“As Black people, seeing the culmination of Lunar New Year and Black History Month was refreshing, exciting, and unifying in the midst of so much uncertainty and distrust within the world. I think that more than ever, acts of solidarity for marginalized communities are essential to creating thriving communities,” Jennifer Ingram said.

Her wife, Shandra Ingram, was more skeptical of the combination.

“Being from Alabama, this is the first time I’ve been to an event that intentionally honored both Asian Pacific Americans and African Americans, so I didn’t know how they would blend the two. But after coming, I thought it was done beautifully and powerfully,” Shandra Ingram said.

Meanwhile, drummer Marcos Dos Santos accompanied a dancer and three other performers playing traditional percussion instruments on stage with his berimbau, a Brazilian drum. Dos Santos has been playing music for 40 years.

Marcos Dos Santos performs the berimbau drum for the crowd at Lunar New Year x Black History Month. (Kara Kim)

“The best part is seeing different artists come to perform and the public coming together to see it. There is no fighting. You don’t see any problems between the people — everybody is here for you, feeling the vibration of the music,” Dos Santos said.

It was surprising to Dos Santos that the OACC reached out to him to perform, but he hopes the event happens again next year and wants to see more music being performed in the Bay Area.

“They play music all the time in Africa. They play after breakfast, after lunch, and in the afternoon. But here, people need to use more of these empty spaces to hold more shows, invite more people, and organize more projects to spread music to the entire Bay Area,” Dos Santos said. 

Walking amongst the halls beside the stage, San Francisco resident Christhmus Presence and Oakland resident Mini Verna admire the pieces of art and history hung on the walls. 

“There’s an organicity of meeting people that I’m connected to, and it’s just a reminder that our communities are cohesive and harmonious. My nervous system feels very comfortable in this space as I am surrounded by other Asian and Black folks,” Presence said.

Verna, walking beside Presence, enjoyed harpist Destiny Muhammad’s performance and experiencing the musicality of the two cultures.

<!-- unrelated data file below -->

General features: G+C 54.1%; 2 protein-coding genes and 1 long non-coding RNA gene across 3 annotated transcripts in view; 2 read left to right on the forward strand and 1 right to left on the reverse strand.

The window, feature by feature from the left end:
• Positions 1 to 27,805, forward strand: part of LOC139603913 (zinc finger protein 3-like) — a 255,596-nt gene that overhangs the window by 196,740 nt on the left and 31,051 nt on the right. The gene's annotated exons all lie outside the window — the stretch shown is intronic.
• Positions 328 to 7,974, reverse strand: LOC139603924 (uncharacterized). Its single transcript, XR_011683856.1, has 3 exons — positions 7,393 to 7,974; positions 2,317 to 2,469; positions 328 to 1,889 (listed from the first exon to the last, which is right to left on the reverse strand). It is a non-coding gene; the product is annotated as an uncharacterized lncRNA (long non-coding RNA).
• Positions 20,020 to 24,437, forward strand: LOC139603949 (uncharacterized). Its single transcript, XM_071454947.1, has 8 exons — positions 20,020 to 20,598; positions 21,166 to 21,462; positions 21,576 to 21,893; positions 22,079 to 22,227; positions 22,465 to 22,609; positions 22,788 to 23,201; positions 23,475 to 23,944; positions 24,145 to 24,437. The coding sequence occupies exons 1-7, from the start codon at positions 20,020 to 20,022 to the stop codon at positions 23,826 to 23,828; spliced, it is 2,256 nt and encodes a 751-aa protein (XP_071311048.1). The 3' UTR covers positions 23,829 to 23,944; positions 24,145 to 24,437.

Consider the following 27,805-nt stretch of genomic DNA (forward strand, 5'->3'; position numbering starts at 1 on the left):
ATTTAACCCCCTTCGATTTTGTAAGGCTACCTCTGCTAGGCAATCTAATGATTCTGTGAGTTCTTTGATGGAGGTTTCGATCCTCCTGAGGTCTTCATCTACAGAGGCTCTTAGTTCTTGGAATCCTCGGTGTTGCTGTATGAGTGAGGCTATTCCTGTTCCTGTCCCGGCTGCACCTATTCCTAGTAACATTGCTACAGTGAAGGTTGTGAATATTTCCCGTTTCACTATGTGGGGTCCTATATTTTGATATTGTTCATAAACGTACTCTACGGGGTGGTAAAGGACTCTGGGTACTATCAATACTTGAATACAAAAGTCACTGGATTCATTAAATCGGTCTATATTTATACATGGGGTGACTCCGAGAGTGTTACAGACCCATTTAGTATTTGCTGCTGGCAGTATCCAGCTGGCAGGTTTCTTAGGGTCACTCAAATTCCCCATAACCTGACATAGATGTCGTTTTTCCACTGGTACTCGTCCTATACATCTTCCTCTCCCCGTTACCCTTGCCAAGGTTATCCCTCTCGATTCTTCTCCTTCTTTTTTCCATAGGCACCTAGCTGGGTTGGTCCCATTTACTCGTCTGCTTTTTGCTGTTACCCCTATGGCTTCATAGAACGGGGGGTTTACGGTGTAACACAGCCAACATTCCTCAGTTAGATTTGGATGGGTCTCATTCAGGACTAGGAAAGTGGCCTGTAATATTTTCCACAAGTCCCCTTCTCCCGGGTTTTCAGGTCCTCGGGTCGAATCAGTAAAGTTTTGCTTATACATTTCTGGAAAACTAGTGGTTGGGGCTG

“Jazz and Asian music can be really different, but Destiny made them in harmonium. I particularly liked her piece on the Black samurai Yasuke. There was a variety of drum types and it was really beautiful to see it all come together. To me, music, culture, and art unite us,” Verna said.

For Verna, promoting unity between the Black and Asian communities and clarifying that they share the same struggles is important.

“I think there’s a lot of misunderstanding in the Black community about the Asian community, but we’re all fighting the same white supremacy and colonial oppression. Chinatown’s in Oakland, and Oakland’s Black, so let’s have more events that bring us together,” Verna said.

For the same reasons as Verna, Presence feels that the larger message of solidarity comes from recognizing concepts like white supremacy.

“White supremacy is not held only by people with a certain skin color. It is a system that works through the educational industrial complex, healthcare systems, and so many other institutions that are surrounding us. If we are to unravel white supremacy, we must do it in community and in recognition of the solidarity that we hold,” Presence said.

A nearby painting, titled Pas de Deux, displays an Asian ballerina lifting up a Black ballerina to perform a graceful pose while both are restrained by the same chain.  

A painting on display at the Oakland Asian Cultural Center (OACC) depicts two ballerinas confined by the same chain. The artist intended to demonstrate how Black and Asian communities must work together to overcome obstacles. (Kara Kim)

“The description says, ‘The painting depicts two ballerinas confined by the same chain even though the chain’s lengths between them differ. Black and Asian people share the same oppression that comes in different forms.’ I think this painting shows why these events are so important,” Verna said.

Such events are especially meaningful because people learn to support one another and realize the deeper connections between their communities despite the hard times, according to Hoang.   

“The narrative of the ‘us versus them’ mentality is perpetuated amongst different people. Black history shouldn’t only be celebrated in February. Asian Americans shouldn’t only be uplifted when we’re in difficult situations,” Hoang said. “I feel like I gained a new family through the process of reaching out, asking questions, and learning about other cultures.”

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About the Contributor
Kara Kim
Kara Kim, Highlander Editor
Kara Kim is a junior at Carlmont High School and excited to be a Highlander editor this year. She enjoys talking to new people and is very interested in sustainability. In her free time, you'll find her doodling or looking to try a new restaurant. Check out her profile here!

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Lunar New Year x Black History Month unites Black and Asian communities